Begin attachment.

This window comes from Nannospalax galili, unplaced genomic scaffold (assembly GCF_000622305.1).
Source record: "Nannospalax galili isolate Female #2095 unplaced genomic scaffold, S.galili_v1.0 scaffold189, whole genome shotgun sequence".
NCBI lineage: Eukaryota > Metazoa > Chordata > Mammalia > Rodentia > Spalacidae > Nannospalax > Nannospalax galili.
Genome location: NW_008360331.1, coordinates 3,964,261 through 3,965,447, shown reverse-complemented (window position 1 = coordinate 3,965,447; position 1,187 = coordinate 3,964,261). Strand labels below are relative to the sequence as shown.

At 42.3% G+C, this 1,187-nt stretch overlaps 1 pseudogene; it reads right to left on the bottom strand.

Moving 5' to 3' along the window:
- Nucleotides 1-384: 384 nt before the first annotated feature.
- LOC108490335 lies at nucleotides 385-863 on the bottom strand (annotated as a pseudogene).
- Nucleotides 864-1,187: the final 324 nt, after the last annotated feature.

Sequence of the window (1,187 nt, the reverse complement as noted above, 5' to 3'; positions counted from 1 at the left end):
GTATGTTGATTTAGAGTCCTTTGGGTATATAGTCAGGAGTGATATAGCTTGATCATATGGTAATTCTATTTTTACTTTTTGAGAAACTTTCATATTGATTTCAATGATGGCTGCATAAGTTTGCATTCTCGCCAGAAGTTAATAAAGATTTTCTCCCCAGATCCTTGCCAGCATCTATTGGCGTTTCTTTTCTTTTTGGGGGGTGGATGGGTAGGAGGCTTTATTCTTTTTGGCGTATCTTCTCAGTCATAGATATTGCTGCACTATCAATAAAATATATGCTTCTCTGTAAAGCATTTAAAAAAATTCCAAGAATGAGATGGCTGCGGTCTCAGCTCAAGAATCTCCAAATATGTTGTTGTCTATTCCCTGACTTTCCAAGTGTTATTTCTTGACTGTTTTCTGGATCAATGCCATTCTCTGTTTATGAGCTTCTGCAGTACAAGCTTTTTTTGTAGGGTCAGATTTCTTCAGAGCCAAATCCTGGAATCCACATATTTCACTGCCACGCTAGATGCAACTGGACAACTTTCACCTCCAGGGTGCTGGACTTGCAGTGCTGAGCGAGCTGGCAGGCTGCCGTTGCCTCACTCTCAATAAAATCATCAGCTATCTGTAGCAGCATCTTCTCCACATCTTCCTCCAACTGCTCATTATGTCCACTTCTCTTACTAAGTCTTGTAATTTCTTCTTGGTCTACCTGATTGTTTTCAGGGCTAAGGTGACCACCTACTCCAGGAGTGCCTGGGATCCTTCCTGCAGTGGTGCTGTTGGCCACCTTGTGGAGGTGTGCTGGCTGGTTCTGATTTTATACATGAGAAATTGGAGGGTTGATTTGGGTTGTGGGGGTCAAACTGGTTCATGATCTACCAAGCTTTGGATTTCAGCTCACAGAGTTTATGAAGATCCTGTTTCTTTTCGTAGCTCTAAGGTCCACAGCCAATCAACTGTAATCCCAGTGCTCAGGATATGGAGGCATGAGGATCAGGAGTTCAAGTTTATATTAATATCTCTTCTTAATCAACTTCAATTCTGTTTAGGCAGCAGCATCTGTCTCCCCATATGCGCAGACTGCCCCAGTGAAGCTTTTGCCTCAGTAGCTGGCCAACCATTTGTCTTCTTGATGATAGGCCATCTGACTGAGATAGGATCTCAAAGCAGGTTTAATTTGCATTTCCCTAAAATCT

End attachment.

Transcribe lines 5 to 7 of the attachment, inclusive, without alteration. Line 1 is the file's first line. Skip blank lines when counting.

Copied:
At 42.3% G+C, this 1,187-nt stretch overlaps 1 pseudogene; it reads right to left on the bottom strand.

Moving 5' to 3' along the window:
- Nucleotides 1-384: 384 nt before the first annotated feature.